An example might help illustrate. Here are three typical coffee shop customers:

“Working Mom Wendy” is a single mom with a good career as a physician’s assistant at a walk-in medical clinic. She drives her two kids to school on the way to work. Because her time is limited, Wendy buys her morning coffee at a coffee shop along her route. Sometimes she gets a wholesome snack for breakfast if she didn’t have time to make it at home. She’s practical and clips coupons and uses loyalty cards.

“Businessman Bill” frequently meets with clients outside the workplace. He prefers a place where its easy locating a comfortable seat, and isn’t too noisy to have a good conversation with business associates. Bill sometimes works at the shop before or after his meeting, so the availability of a reliable Internet connection is important.

“Student Sally” goes to the local university on full scholarship. She prefers places where she and her friends can go to have a snack, and talk or do some studying. She prefers a place with a good ambiance, comfortable atmosphere and has a reputation as being trendy. Her group of friends enjoys social networking sites like Facebook and Twitter, and regularly participate on these sites via laptop as well as smart phones.

4. Ask questions and encourage feedback.

Talk to your customers as well as people who are not your customers. You should do this regularly. Talking with non-customers can provide some very valuable information, as this is a fairly large group. You may determine that many of them are in your target audience.

Ask real people real questions. Dig deeper if the answer is vague or general. Answers such as “it’s too expensive” or “I prefer a different one” are very general. Dig deeper until you understand exactly what the issue is. If it’s too expensive, what do they consider a more reasonable price? If they prefer a different one, why? What traits are they comparing.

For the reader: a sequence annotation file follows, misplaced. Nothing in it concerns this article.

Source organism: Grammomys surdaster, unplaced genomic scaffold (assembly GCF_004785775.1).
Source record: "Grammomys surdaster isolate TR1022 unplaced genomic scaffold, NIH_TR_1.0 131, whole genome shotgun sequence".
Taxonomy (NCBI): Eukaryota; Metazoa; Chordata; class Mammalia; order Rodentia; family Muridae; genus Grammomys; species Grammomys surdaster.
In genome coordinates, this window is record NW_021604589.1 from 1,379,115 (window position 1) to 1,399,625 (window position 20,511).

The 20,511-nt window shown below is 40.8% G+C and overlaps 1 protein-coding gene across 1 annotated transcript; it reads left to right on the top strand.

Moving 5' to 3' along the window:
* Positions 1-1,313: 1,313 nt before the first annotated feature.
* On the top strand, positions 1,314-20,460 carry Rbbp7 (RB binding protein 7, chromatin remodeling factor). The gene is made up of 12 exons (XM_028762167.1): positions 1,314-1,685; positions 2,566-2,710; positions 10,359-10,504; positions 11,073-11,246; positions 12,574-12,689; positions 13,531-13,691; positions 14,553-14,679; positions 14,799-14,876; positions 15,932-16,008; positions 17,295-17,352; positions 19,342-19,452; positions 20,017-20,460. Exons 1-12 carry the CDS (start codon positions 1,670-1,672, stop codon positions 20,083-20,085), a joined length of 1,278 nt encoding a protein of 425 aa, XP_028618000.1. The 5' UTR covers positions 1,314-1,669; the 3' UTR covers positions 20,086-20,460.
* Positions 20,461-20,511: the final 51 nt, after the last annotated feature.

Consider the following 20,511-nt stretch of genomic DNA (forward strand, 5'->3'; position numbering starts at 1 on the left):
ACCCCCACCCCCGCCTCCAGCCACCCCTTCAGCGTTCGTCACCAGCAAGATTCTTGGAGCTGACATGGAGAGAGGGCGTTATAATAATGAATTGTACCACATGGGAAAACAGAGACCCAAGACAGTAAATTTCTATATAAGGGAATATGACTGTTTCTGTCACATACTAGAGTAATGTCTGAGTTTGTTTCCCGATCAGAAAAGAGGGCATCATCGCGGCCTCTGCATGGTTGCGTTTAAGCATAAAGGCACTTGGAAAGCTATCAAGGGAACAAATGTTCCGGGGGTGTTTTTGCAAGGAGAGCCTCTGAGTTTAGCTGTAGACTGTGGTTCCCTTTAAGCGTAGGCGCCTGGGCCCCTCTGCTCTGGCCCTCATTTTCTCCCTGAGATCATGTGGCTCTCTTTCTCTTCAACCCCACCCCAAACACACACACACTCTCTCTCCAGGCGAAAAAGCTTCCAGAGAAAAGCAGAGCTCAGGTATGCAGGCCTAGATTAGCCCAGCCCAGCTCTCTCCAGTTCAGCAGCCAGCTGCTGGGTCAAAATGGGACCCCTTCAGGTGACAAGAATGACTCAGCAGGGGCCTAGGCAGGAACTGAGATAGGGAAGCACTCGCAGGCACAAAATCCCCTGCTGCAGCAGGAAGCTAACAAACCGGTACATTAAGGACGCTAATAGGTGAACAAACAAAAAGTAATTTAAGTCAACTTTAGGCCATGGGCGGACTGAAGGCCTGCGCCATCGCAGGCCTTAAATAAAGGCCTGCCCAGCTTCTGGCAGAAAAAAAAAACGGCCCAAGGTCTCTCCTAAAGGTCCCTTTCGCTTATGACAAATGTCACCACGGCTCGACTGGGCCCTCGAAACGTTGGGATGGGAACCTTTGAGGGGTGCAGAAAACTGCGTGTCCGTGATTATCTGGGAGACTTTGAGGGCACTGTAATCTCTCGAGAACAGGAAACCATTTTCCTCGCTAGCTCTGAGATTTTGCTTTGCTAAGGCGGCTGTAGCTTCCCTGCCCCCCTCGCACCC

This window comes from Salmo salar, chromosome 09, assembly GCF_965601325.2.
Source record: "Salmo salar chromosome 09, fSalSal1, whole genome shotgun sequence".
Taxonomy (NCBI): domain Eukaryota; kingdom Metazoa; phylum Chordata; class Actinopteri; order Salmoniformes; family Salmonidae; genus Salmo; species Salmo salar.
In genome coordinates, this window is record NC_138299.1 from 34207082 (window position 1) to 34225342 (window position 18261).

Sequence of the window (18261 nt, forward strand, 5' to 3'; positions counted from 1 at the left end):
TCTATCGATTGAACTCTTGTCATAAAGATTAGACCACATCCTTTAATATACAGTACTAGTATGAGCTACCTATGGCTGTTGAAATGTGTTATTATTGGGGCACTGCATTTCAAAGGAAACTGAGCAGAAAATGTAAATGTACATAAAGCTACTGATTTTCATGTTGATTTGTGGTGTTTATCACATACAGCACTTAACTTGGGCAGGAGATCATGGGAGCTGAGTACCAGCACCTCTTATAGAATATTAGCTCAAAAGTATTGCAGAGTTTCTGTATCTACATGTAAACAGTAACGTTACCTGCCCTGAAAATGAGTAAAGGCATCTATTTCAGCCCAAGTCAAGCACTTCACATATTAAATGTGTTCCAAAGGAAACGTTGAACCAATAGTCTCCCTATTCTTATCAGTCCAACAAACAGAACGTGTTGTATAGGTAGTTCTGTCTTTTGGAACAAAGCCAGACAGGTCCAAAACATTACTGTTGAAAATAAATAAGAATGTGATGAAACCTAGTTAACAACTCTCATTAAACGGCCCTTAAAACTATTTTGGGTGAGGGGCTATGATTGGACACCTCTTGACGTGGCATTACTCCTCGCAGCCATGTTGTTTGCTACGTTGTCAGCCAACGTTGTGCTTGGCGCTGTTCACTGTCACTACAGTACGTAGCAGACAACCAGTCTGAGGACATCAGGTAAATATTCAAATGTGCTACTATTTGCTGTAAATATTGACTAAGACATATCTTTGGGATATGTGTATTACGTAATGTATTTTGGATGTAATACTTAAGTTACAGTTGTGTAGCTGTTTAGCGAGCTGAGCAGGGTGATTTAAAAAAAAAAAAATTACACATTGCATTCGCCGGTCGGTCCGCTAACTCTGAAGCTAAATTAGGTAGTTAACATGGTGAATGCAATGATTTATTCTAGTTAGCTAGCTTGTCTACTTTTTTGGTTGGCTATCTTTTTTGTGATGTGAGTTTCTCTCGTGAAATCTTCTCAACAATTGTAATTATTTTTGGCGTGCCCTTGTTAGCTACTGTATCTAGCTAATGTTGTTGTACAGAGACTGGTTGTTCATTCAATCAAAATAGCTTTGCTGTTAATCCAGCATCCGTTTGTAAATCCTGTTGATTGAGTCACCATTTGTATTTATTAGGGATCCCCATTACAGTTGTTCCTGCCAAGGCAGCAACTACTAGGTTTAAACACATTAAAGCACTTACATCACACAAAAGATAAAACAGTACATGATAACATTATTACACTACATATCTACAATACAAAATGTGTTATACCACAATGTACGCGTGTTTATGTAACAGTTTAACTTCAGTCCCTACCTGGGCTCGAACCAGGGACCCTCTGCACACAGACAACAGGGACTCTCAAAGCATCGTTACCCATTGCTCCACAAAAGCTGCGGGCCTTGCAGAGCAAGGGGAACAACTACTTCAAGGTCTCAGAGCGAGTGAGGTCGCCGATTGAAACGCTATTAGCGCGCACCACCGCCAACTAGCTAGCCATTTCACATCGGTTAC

You can get customer feedback by talking with them in your location, surveying them by phone, or meeting them at conferences or tradeshows. Get into conversations with people who personify your core customers. Try not to talk, unless you are asking a question. Just listen to what they have to say. You can even take notes – this makes it clear to the person that you really are interested, and they’ll be more likely to open up. If you don’t have a notepad handy, go write it down as soon as you can.

5. Analyze and act.

Back to our coffee shop example, we might find out that “Working-Mom Wendy” wants a coffee shop with reasonably priced healthy snacks, a drive-through, coupons, and a preferred customer program. “Businessman Bill” wants comfortable seating and and Internet connection, preferably free. “Student Sally” wants some freshly baked snacks and new drinks that suits her lifestyle and student budget. Do you offer these experiences? If not, think about how to add them.

Your marketing strategy can target the specific problems and issues experienced by your customers using these buyer personas. It is important that you understand their preferences and concerns to create a marketing message that your buyers will connect with. The best way to do this is to get to know them as real people.

Defining buyer personas is not an end result, it’s a process. It should be regularly evaluated to insure you stay on top of changing trends and demographics. The most important lesson learned from the initial creation process is the realization that it’s within your reach to gain a deep understanding of how your customers act, think, and feel. Use this knowledge to refine and improve your marketing so it truly resonates with your buyers.


Lisa Pecunia is the Chief E-Marketing Officer at Avarra Solutions, a company she founded in 2008. She is a 25-year veteran of the study of how users interact with computers and software.
Avarra Solutions helps small businesses understand how internet marketing can help their business. They are unique in their focus on finding the right combination of online marketing channels that make the most sense for the businesses products, customers, and resources.
Avarra delivers quality intensive workshops in the Northern Virginia region, during which participants plan and build a complete e-marketing program for their business. is Avarra’s newest membership site. It provides its members with training, tutorials, resources, tools, and a community in which to develop their Internet Marketing programs effectively.
Article Source:—5-Steps-to-Building-a-Buyer-Persona&id=5225409



script async src="//">